Friday, January 1, 2010

1947 - THE PARADINE CASE, Hitchcock's least favorite film

Alfred Hitchcock vs. his producer David O Selznick.


Hitchcock had been brought over by Selznick in 1939 to direct Rebecca.  Hitchcock already had a considerable reputation with his British films, particularly The 39 Steps and The Man Who Knew Too Much.  By the late 1930's Hitchcock was well on the way to developing his unique visual and storytelling style as can be seen in his film Saboteur.

David O. Selznick was Hollywood's leading independent producer of very classy motion pictures.  He had also established a considerable reputation of adapting novels into successful films.  This was to climax with his super production of Gone With The Wind.  Selznick was a very hands on detail oriented producer, who felt it was his job to be involved in every aspect of his film productions from the script to casting to the final editing.

At first Selznick and Hitchcock got along relatively well.

Selznick was occupied with finishing Gone With The Wind, and pretty much left Hitchcock alone while he was filming Rebecca but by the late 1940's things had changed in their relationship.

Hitchcock was making more interesting and successful Hitchcock type films away from Selznick and Selznick had become obsessed with the actress Jennifer Jones which lead him to make a series of overblown big budget dramas.

Hoping to recapture the success of Rebecca. Selznick had Hitchcock under contract for one more film.

Selznick chose a British courtroom mystery novel called The Paradine Case, and assigned Hitchcock to direct it.  The story was about an upper class English woman accused of murdering her rich husband and the criminal defense lawyer who takes her case and falls in love with her during the murder trial.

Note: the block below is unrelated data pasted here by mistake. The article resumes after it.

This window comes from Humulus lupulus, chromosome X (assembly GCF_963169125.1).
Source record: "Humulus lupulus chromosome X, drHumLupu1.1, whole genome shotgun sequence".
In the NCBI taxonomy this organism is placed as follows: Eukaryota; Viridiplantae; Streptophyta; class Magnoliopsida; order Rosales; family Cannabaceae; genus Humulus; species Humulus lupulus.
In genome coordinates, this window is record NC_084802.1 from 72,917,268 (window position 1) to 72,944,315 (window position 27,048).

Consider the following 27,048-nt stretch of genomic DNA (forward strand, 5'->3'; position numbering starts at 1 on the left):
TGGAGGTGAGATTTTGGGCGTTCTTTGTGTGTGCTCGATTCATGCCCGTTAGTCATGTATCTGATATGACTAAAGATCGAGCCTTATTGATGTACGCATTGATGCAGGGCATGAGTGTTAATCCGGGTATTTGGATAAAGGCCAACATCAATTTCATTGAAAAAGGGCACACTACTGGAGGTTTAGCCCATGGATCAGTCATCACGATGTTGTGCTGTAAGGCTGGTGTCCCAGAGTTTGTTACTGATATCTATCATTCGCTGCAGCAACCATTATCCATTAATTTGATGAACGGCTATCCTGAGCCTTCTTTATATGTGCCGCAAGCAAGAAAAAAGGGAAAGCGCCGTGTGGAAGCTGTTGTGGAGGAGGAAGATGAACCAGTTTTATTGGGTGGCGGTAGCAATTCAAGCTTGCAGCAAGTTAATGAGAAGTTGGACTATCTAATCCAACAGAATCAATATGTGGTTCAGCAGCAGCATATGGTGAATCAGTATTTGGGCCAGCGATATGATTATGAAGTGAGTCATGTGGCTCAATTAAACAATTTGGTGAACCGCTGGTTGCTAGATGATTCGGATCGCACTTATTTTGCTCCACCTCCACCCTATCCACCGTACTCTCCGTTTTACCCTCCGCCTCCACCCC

Things went wrong almost immediately.  Selznick had commissioned a number of scripts which he was unsatisfied with, so Hitchcock's wife Alma Reville a script editor,  attempted to put some structure and order into what was apparently a small mountain of scripts.  While filming Selznick would review each day's results and then rewrite the script to his satisfaction and have Hitchock reshoot the same scene the following day, this apparently went on for six long months.

Selznick also had strong input on the casting of the film, Hitchock had hoped to use British actors for what was essentially a British story.  Selznick instead insisted on Gregory Peck who he had under contract who gave his usual competent but dull performance.

Finally, Selznick the control freak, insisted on approving all of Hitchock's camera and lighting setups before each scene was shot.  This had the effect of taking away any ability that Hitchcock had to give it his special look.  Hitchcock became so frustrated with the situation that he frequently took naps on the set in front of the cast and crew.

Hitchcock finally walked away from this train wreck of a movie and left Selznick to edit it into a three hour courtroom drama.  The movie was poorly received by the critics and the public when it was released  and Selznick ended up recutting the film to under two hours.  The result of Selznick's obsessive screwing around was a movie that cost more than four million dollars and made about half of that.

Watching The Paradine Case is a major undertaking.

A good looking and expensive production, Selznick's dialog and the stiff acting by most of the cast make the movie a real effort to sit through at under two hours.  One can only shutter thinking about what the three hour version of this very very boring movie would have been like.

If you have a need to see all of Hitchcock's films I suppose you can sit through this, but keep in mind that Alfred Hitchcock didn't consider it worth the money, time and effort spent on it.

A pretty bad film.

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